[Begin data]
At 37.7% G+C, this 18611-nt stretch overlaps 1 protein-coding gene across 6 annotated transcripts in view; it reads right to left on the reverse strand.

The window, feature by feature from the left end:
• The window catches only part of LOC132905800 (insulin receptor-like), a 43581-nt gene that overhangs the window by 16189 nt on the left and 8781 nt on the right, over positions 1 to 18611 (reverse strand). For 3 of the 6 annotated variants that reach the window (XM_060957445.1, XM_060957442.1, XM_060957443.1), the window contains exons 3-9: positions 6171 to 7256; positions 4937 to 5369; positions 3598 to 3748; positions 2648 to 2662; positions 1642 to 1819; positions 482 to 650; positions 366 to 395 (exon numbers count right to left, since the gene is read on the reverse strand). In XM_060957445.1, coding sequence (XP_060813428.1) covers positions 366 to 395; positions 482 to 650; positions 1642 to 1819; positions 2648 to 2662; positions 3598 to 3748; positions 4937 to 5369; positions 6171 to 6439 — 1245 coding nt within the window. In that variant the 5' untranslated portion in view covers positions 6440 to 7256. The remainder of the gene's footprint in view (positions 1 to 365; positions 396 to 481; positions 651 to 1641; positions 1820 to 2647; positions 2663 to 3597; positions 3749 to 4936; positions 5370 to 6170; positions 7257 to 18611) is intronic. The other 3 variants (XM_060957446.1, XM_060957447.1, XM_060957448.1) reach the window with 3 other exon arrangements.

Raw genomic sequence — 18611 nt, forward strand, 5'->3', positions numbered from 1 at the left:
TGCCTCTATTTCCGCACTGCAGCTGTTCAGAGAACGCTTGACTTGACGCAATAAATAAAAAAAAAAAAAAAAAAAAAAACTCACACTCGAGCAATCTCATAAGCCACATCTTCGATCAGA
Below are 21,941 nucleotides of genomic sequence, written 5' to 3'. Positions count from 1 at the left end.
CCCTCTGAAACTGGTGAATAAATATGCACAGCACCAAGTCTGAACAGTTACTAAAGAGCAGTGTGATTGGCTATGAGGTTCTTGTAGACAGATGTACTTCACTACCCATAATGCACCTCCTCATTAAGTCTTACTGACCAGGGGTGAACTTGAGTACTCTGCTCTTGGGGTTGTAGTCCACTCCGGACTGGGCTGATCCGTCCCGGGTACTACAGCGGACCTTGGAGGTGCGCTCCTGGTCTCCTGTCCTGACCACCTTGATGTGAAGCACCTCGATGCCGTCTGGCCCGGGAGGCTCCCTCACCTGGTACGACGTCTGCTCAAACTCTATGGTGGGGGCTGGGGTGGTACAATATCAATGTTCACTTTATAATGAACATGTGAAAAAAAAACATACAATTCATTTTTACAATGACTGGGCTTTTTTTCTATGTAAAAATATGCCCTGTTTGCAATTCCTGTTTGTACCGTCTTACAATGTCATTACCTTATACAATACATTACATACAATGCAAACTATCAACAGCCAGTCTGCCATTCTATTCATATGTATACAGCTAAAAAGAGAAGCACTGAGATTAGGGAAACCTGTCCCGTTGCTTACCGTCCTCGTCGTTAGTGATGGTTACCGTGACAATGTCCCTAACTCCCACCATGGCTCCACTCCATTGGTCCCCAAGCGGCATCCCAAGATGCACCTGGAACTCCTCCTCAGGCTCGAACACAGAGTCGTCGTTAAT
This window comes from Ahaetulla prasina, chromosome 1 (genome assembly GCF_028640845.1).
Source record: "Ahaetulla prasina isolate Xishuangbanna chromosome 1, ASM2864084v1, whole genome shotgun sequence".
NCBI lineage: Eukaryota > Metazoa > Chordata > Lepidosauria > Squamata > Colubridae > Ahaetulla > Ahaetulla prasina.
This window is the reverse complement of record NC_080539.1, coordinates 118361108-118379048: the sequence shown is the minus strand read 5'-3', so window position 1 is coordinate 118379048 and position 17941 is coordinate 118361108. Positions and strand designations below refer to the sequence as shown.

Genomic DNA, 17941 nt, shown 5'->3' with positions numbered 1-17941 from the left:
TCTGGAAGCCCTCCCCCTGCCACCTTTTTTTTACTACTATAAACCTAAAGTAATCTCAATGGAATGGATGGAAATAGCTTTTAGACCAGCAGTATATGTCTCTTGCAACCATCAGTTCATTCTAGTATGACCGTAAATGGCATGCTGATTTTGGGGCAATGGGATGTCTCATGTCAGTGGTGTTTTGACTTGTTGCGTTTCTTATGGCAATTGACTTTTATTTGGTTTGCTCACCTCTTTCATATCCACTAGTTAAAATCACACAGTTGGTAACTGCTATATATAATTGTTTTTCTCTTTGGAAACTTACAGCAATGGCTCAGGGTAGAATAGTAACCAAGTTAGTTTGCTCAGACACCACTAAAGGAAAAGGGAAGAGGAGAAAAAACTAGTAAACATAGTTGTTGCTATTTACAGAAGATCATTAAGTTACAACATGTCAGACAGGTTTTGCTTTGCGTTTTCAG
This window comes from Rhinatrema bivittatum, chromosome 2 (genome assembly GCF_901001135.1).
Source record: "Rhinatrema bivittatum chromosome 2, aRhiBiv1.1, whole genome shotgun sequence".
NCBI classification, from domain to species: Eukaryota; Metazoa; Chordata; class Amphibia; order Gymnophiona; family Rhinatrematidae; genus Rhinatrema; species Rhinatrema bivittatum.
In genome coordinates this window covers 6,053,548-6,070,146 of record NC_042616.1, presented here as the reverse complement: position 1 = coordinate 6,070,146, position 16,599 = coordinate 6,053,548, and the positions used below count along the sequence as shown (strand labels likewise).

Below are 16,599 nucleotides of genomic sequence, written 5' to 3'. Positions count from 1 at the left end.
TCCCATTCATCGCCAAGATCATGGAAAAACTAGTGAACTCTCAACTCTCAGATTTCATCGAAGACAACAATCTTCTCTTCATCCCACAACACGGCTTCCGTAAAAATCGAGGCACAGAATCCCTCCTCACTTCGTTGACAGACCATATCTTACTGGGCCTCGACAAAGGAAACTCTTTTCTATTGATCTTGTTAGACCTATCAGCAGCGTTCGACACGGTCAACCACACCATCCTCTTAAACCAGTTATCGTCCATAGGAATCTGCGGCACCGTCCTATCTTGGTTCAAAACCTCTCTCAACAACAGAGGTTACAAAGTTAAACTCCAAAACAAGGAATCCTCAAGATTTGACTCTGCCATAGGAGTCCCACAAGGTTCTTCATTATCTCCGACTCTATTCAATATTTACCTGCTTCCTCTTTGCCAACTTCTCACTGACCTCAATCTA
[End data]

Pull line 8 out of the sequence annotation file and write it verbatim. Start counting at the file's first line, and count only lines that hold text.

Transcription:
This window comes from Ahaetulla prasina, chromosome 1 (genome assembly GCF_028640845.1).